Book number one is The Patience Stone by Atiq Rahimi. Polly McLean translated it from French (original title: Sang-e Saboor). The story is set in Afghanistan – a chamber drama in the true sense of the word, since most of the plot takes place in one room. And if something happens elsewhere, it still feels as if everything focuses around the ill man in that very room. I felt acutely with his wife, who is trying to structure her day around nursing her husband, without neglecting her two small children, who are too young to understand what’s going on with their father. They worry about him eating a fly – unaware of the wider consequences of his unconsciousness.
For the woman, he is the ‚patience stone‘ who listens to her – her sorrows and her confessions. She takes the reader on the journey of her marriage. The atmosphere in the book reminded me of Death and the Maiden by Ariel Dorfman and I would really like to see it as a theatre production.

Book number two nurtured my current fascination with the writer and illustrator Judith Kerr. A Small Person Far Away is the third book of her trilogy about emigrating from Germany. Anna’s story is very moving, because she is always very present and acutely feels what’s happening to her in every moment – be it in England with her husband Richard or in Germany, where she goes on a very painful trip down memory lane. During a visit to her parent’s former house in the Grunewald district of Berlin, she suddenly feels like the young German girl she used to be – albeit momentarily. Confronted with her mother’s suicide attempt, Anna revisits their joint past as refugees in London, the hard times they shared and their sense of loss – a loss of a home and of a father and husband. Yet the sense of hope prevails. Of the people Anna meets in Berlin, I liked Hildy best. While reading, I thought of places and what makes a home, especially when Anna muses about her husband’s „unburdened“ nature and her sense of „where she belonged“. My fascination continues …

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Das Buch Dear Doosie von Werner Lansburgh begegnete mir im Studium zum ersten Mal. Eine Dozentin schwärmte davon. Damals las ich das Buch nicht, sondern erfreute mich an den Zitaten unserer Dozentin und ließ es dabei bewenden. Doch vor einiger Zeit erinnerte ich mich wieder an den Titel und ich kaufte dieses Lehrbuch in Form eines Liebesbriefes. Der Autor hat ungeheuren Spaß an Sprachspielen und mixt einen Cocktail aus Englisch und Deutsch, bei dessen Genuss ich immer wieder laut lachen musste. Die Thematik der Eliza Doolittle wird neu gedacht. Es geht nicht um das Blumenmädchen, das sich eine perfekte Aussprache aneignen soll, sondern um die imaginäre Geliebte, die ihren deutschen Akzent beibehalten darf. Eine perfekte Aussprache würde man ihr eher anlasten als sie dafür besonders schätzen. Im Hintergrund des Briefwechsels erfährt man so einiges über die deutsche Geschichte des 20. Jahrhunderts, warum Peenemünde bombardiert wurde und wie wichtig es dem Autor ist, ein gedrucktes Werk aus seinem Geburtsland in den Händen zu halten. Für alle, die ihre englischen (oder deutschen) Sprachkenntnisse auf spielerische Weise ausbauen möchten, ist dieses Buch ein schöner Zeitvertreib mit Lerneffekt.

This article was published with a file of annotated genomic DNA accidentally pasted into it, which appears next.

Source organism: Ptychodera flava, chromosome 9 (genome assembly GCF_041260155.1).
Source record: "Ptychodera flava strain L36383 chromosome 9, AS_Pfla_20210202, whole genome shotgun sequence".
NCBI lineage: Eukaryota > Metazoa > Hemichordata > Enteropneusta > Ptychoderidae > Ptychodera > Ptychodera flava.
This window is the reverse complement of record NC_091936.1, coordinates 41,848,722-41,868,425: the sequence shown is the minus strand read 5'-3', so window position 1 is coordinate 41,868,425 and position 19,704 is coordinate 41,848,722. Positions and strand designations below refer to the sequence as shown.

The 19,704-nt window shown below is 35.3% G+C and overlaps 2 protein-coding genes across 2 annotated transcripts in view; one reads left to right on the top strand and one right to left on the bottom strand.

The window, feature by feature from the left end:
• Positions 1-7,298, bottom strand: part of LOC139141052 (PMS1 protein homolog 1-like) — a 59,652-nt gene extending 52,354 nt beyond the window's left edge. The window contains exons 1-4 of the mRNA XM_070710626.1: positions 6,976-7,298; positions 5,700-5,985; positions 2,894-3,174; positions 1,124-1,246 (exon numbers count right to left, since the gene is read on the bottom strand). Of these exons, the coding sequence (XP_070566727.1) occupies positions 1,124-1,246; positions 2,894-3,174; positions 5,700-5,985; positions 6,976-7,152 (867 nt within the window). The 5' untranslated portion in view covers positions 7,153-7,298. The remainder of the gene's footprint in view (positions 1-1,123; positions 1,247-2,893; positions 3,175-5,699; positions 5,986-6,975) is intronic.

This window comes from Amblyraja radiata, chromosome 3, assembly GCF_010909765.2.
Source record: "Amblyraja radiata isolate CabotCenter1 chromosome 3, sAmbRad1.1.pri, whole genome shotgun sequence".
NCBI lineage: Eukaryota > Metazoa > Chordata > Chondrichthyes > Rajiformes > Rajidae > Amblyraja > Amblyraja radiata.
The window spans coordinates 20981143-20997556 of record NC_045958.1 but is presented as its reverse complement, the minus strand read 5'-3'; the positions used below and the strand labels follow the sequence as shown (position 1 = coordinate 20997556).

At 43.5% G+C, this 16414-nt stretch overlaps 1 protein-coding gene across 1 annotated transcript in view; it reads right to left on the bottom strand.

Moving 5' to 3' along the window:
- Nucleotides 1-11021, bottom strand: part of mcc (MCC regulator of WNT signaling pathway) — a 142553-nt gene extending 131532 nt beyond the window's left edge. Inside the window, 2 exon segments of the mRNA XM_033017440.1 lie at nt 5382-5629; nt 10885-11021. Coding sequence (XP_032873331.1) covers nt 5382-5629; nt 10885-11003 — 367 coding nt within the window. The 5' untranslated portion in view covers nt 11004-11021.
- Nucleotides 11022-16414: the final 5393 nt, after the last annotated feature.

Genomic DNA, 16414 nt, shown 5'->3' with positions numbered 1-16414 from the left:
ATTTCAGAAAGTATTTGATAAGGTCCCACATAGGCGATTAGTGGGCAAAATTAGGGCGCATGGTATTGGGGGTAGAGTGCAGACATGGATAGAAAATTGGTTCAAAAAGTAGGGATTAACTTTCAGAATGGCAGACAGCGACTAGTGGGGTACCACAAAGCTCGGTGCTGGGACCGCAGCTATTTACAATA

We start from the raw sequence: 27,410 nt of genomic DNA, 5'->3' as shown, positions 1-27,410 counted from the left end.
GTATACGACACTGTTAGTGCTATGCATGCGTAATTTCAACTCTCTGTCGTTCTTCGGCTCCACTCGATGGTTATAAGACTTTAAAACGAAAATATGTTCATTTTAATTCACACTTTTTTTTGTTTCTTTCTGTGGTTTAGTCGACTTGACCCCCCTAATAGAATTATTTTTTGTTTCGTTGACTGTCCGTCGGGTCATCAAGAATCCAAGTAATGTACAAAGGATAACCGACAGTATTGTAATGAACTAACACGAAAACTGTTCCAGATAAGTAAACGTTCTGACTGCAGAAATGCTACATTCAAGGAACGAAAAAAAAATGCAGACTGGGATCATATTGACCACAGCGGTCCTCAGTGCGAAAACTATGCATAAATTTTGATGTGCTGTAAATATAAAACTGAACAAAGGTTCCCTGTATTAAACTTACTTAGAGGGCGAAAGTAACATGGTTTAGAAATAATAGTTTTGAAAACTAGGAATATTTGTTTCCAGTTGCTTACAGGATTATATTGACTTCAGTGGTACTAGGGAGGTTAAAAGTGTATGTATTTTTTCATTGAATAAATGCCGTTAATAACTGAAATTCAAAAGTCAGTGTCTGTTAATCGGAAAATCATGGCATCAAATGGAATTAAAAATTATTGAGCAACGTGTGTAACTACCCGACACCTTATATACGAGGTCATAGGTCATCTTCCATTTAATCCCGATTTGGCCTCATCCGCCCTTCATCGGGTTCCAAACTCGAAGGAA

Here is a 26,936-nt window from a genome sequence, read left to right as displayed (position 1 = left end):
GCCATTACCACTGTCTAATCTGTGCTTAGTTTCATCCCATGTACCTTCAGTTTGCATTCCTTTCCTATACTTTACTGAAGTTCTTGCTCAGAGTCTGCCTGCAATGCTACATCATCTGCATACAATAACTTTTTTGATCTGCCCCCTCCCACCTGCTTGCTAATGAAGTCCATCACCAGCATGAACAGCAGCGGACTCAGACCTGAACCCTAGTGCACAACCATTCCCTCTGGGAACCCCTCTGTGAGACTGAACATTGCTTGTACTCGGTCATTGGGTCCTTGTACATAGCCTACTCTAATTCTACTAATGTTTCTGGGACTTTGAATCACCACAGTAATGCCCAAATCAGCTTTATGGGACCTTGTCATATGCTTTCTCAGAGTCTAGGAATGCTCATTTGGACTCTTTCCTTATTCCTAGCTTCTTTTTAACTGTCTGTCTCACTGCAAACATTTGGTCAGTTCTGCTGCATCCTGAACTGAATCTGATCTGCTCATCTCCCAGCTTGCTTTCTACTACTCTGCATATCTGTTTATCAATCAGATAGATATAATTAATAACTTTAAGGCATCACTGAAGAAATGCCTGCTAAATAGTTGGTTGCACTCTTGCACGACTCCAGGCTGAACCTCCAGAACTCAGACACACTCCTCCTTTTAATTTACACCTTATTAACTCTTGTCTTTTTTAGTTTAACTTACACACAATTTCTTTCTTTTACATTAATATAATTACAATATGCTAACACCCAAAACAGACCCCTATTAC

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A Mumbai Thriller

It all starts with Fluffy’s violent death. The book is a tour de force, not just because of its length (960 pages). The characters are special and I was as fascinated by Sartaj Singh, the hard-working, likeable, but corrupt policeman as I was by Ganesh Gaitonde, the flawed and violent villain. Their personal stories are very complex and deeply linked to the city of Mumbai, its social strata and the layers of power. Knowing the ‚right‘ people can be crucial for police and thieves alike. I read the book in English – well – and Hindi. The author kindly provides a dictionary on his website, which is extremely helpful, even if you just want to doublecheck that your knowledge of Hindi swearwords is 100% up to scratch. One linguistic aspect really surprised me – I thought only Germans used the word ‚Handy‘ for mobile phone, but it is mentioned at least twice here.

I understood Ganesh Gaitonde best through his relationship with Jojo Mascarenas, a woman who runs a very lucrative „business“. And this relationship made me like him in a way and then fiercely dislike him in the end. As for Sartaj Singh: His corrupt dealings and his occasional violence seem natural in the environment he operates in, yet his conscience frequently makes itself heard, particularly when he reminisces about his dead father, who was also a policeman. It almost feels as if his actions are under constant scrutiny by a higher authority that doesn’t approve of unlawful actions.
Then there’s the guru – and the secret service, particularly Anjali – and the Pakistani intelligence officer that takes up knitting as a hobby to calm his nerves – and Mary, Jojo’s sister. They all have their own fascinating story and all these threads are woven into the complex fabric of Sacred Games. Give it to your friends for Christmas – or treat yourself. But be warned: It’s addictive! I didn’t want it to end and it still lingers in my thoughts.

Das Buch gibt es übrigens auch in der deutschen Übersetzung von Barbara Heller & Kathrin Razum.

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Sprach-Gebäude in Berlin

Kürzlich war ich mit der Kamera unterwegs:

Sprache im Film

Prenzlauer Berg

Deutschsprachige Stimmen für internationale Filmstars

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by | September 25, 2013 · 1:10 pm